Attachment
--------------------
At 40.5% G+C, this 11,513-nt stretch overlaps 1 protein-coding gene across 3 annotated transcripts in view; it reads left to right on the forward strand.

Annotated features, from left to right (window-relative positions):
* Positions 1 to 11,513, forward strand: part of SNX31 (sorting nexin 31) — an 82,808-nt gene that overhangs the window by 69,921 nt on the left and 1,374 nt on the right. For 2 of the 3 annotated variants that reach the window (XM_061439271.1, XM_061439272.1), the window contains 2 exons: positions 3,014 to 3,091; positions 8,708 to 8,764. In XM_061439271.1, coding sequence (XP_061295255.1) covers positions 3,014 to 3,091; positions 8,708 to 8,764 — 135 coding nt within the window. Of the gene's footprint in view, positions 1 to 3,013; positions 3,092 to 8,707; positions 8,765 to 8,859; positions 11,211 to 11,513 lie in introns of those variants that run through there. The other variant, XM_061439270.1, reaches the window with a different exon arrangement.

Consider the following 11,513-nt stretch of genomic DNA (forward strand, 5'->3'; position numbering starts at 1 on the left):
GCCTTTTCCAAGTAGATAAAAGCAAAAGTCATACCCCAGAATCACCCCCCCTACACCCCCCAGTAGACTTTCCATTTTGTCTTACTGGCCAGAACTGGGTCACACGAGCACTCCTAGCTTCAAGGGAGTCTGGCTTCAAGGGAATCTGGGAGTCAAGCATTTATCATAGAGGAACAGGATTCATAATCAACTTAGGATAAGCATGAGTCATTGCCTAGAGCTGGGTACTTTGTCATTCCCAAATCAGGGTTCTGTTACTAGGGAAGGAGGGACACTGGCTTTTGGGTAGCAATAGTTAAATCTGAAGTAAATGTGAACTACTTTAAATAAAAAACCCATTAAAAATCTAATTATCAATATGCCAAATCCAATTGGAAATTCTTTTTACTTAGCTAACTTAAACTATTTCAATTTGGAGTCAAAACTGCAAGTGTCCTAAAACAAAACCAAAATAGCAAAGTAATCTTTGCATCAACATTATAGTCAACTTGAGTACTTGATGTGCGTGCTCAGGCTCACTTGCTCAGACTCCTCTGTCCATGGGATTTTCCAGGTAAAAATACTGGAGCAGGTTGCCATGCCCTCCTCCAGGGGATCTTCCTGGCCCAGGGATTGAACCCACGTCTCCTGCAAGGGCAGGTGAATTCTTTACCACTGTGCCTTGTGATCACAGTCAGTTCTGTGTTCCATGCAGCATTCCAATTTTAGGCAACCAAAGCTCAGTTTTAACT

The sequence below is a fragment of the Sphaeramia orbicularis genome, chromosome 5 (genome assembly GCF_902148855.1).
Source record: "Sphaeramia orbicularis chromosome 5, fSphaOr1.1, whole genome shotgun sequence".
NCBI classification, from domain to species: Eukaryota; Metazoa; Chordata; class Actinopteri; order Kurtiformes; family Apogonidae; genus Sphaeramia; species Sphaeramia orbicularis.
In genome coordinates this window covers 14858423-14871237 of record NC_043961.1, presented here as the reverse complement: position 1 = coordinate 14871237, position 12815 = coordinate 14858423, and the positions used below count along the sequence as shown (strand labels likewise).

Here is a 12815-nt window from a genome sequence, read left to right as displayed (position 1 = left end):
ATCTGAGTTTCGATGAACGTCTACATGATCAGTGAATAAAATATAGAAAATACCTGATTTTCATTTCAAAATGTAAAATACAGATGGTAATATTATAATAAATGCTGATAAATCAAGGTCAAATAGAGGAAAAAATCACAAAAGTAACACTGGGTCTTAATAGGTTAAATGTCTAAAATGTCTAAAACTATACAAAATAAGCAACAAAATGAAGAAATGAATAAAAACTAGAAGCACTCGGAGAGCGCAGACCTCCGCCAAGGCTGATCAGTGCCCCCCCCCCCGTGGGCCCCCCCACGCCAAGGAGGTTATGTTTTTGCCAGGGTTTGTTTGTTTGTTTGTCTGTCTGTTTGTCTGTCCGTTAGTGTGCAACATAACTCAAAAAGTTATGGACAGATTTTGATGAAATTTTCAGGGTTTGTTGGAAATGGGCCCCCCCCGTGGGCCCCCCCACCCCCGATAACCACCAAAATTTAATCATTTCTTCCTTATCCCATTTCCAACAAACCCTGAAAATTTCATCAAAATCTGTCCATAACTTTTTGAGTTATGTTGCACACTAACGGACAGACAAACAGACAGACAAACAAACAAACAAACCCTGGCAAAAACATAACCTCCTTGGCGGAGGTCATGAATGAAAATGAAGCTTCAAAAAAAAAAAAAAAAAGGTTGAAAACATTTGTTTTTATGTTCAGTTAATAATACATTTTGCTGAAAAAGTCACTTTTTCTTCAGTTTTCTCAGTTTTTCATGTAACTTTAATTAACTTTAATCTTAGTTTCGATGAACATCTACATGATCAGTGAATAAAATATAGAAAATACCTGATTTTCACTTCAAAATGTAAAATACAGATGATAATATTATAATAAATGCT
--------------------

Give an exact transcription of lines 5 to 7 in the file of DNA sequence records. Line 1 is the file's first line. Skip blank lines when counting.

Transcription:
GCCTTTTCCAAGTAGATAAAAGCAAAAGTCATACCCCAGAATCACCCCCCCTACACCCCCCAGTAGACTTTCCATTTTGTCTTACTGGCCAGAACTGGGTCACACGAGCACTCCTAGCTTCAAGGGAGTCTGGCTTCAAGGGAATCTGGGAGTCAAGCATTTATCATAGAGGAACAGGATTCATAATCAACTTAGGATAAGCATGAGTCATTGCCTAGAGCTGGGTACTTTGTCATTCCCAAATCAGGGTTCTGTTACTAGGGAAGGAGGGACACTGGCTTTTGGGTAGCAATAGTTAAATCTGAAGTAAATGTGAACTACTTTAAATAAAAAACCCATTAAAAATCTAATTATCAATATGCCAAATCCAATTGGAAATTCTTTTTACTTAGCTAACTTAAACTATTTCAATTTGGAGTCAAAACTGCAAGTGTCCTAAAACAAAACCAAAATAGCAAAGTAATCTTTGCATCAACATTATAGTCAACTTGAGTACTTGATGTGCGTGCTCAGGCTCACTTGCTCAGACTCCTCTGTCCATGGGATTTTCCAGGTAAAAATACTGGAGCAGGTTGCCATGCCCTCCTCCAGGGGATCTTCCTGGCCCAGGGATTGAACCCACGTCTCCTGCAAGGGCAGGTGAATTCTTTACCACTGTGCCTTGTGATCACAGTCAGTTCTGTGTTCCATGCAGCATTCCAATTTTAGGCAACCAAAGCTCAGTTTTAACT

The sequence below is a fragment of the Sphaeramia orbicularis genome, chromosome 5 (genome assembly GCF_902148855.1).
Source record: "Sphaeramia orbicularis chromosome 5, fSphaOr1.1, whole genome shotgun sequence".